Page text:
Almost 220 bodies have been pulled from the wreckage of the Sewol ferry so far. The ferry was on a routine trip to a popular vacation island on April 16, when it took a sharp turn and capsized. 174 people survived the sinking.
Now, searchers must go deeper and deeper into the listing ship to find the remaining missing passengers.
The work is difficult and dangerous, as strong currents and floating debris hamper recovery efforts.
That’s why a remote operated underwater vehicle, created by Deep Trekker of Ayr, Ont., has been deployed to scout out safe passage for the rescue divers. The company has a dealer in South Korea who was able to dispatch the robot quickly.
“If you can imagine a very small remotely-operated submarine that goes beneath the water and has a camera on it, and you drive that around just like you would a first-person video game,” said company president Sam MacDonald.
The robot is battery-operated, weighs 20 pounds and is roughly the size of a basketball which makes it ideal for this kind of search and recovery, according to MacDonald.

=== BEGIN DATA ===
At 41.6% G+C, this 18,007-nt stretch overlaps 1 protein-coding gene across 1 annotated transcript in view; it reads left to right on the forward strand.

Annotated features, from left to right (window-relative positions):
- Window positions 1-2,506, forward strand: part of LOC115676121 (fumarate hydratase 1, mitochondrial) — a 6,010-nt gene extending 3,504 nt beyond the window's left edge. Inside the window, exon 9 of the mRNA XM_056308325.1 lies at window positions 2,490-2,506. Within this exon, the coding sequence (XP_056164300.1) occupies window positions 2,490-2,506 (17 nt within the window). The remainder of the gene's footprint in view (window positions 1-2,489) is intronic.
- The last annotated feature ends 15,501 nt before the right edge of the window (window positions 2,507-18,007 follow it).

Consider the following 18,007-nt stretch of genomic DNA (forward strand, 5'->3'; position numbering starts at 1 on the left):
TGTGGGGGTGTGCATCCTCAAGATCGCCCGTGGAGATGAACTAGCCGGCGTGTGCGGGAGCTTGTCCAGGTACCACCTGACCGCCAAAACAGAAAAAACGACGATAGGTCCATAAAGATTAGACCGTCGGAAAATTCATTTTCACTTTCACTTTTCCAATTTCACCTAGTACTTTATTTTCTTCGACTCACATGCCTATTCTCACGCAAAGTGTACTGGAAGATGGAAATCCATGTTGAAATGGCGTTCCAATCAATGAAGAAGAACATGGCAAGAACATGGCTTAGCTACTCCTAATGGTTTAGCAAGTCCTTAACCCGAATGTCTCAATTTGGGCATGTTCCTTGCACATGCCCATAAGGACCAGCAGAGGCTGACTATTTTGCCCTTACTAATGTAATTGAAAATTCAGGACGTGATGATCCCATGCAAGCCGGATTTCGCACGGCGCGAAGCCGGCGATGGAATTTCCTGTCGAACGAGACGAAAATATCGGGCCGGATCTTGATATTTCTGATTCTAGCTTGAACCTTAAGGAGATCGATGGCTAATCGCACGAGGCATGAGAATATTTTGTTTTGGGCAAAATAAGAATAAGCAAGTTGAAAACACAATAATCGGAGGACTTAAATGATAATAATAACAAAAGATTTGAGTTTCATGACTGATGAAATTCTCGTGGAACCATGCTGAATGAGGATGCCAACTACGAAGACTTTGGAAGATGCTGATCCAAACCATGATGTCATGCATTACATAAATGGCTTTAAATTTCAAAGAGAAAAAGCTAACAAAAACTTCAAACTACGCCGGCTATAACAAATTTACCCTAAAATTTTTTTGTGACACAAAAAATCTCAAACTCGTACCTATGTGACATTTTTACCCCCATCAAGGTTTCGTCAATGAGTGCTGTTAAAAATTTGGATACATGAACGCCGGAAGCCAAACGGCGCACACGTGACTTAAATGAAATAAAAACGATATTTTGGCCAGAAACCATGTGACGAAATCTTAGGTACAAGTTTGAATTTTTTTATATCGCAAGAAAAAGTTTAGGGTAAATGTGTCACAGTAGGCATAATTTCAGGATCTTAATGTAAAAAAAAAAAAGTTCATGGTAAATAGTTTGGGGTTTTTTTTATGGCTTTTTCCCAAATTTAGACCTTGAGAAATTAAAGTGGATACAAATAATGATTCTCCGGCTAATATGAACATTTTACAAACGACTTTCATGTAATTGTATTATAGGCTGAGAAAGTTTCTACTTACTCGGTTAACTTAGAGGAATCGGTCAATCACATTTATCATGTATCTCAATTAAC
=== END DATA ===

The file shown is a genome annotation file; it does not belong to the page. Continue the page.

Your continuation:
“The portability of our units make it something that is very quick to deploy in situations like this. So where you don’t have a power supply and you can’t use some of the larger, more sophisticated robots. This one you simply put in the rubber zodiac, take it out to the site and throw it in the water,” said MacDonald.
The South Korean ferry sinking is the country’s worst maritime disaster in 40 years. Most of the missing and dead were high school students on a school trip.
All 15 members of the ship’s crew have been taken into custody by police and South Korea’s prime minister has resigned over claims the government didn't do enough to rescue or protect people on board.